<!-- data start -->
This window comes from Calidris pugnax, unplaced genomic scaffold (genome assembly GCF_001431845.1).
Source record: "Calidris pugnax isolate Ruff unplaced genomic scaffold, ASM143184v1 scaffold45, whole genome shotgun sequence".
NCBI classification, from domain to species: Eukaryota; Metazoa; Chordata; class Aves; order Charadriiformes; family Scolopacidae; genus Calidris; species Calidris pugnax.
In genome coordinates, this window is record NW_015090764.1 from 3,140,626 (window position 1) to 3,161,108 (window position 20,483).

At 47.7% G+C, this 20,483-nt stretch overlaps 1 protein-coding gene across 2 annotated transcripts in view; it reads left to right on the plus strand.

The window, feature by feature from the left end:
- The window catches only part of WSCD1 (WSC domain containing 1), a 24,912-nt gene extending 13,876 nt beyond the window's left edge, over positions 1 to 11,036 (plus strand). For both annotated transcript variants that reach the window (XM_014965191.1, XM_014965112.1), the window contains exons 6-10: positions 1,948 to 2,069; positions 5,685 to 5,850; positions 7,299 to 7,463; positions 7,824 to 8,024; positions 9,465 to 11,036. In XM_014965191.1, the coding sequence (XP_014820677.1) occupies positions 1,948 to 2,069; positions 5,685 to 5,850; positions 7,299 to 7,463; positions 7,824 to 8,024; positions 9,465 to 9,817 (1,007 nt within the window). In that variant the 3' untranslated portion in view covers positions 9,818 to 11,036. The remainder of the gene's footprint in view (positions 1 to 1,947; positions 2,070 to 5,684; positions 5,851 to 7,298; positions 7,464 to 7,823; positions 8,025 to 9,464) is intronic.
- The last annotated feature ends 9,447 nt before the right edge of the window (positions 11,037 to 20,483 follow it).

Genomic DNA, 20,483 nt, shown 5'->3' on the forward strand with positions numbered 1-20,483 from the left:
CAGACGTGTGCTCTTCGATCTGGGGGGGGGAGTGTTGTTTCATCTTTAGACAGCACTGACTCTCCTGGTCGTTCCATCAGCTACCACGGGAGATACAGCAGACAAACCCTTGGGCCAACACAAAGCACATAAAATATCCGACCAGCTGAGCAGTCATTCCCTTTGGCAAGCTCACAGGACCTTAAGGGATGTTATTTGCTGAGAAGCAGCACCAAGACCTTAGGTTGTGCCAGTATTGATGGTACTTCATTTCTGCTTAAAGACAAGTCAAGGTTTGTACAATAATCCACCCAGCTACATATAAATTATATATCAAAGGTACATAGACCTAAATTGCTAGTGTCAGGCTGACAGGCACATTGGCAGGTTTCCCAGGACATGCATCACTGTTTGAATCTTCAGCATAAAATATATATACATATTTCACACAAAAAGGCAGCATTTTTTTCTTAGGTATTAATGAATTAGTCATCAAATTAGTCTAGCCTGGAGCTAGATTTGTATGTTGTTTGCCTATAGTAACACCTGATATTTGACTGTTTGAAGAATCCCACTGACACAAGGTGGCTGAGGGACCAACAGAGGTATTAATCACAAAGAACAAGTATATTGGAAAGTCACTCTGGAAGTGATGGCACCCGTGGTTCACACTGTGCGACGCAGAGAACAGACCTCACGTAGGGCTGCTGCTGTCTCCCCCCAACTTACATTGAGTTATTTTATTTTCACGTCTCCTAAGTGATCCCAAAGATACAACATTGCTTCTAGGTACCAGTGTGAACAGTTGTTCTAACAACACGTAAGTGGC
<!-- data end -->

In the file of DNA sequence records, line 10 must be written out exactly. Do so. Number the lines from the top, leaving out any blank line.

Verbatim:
CAGACGTGTGCTCTTCGATCTGGGGGGGGGAGTGTTGTTTCATCTTTAGACAGCACTGACTCTCCTGGTCGTTCCATCAGCTACCACGGGAGATACAGCAGACAAACCCTTGGGCCAACACAAAGCACATAAAATATCCGACCAGCTGAGCAGTCATTCCCTTTGGCAAGCTCACAGGACCTTAAGGGATGTTATTTGCTGAGAAGCAGCACCAAGACCTTAGGTTGTGCCAGTATTGATGGTACTTCATTTCTGCTTAAAGACAAGTCAAGGTTTGTACAATAATCCACCCAGCTACATATAAATTATATATCAAAGGTACATAGACCTAAATTGCTAGTGTCAGGCTGACAGGCACATTGGCAGGTTTCCCAGGACATGCATCACTGTTTGAATCTTCAGCATAAAATATATATACATATTTCACACAAAAAGGCAGCATTTTTTTCTTAGGTATTAATGAATTAGTCATCAAATTAGTCTAGCCTGGAGCTAGATTTGTATGTTGTTTGCCTATAGTAACACCTGATATTTGACTGTTTGAAGAATCCCACTGACACAAGGTGGCTGAGGGACCAACAGAGGTATTAATCACAAAGAACAAGTATATTGGAAAGTCACTCTGGAAGTGATGGCACCCGTGGTTCACACTGTGCGACGCAGAGAACAGACCTCACGTAGGGCTGCTGCTGTCTCCCCCCAACTTACATTGAGTTATTTTATTTTCACGTCTCCTAAGTGATCCCAAAGATACAACATTGCTTCTAGGTACCAGTGTGAACAGTTGTTCTAACAACACGTAAGTGGC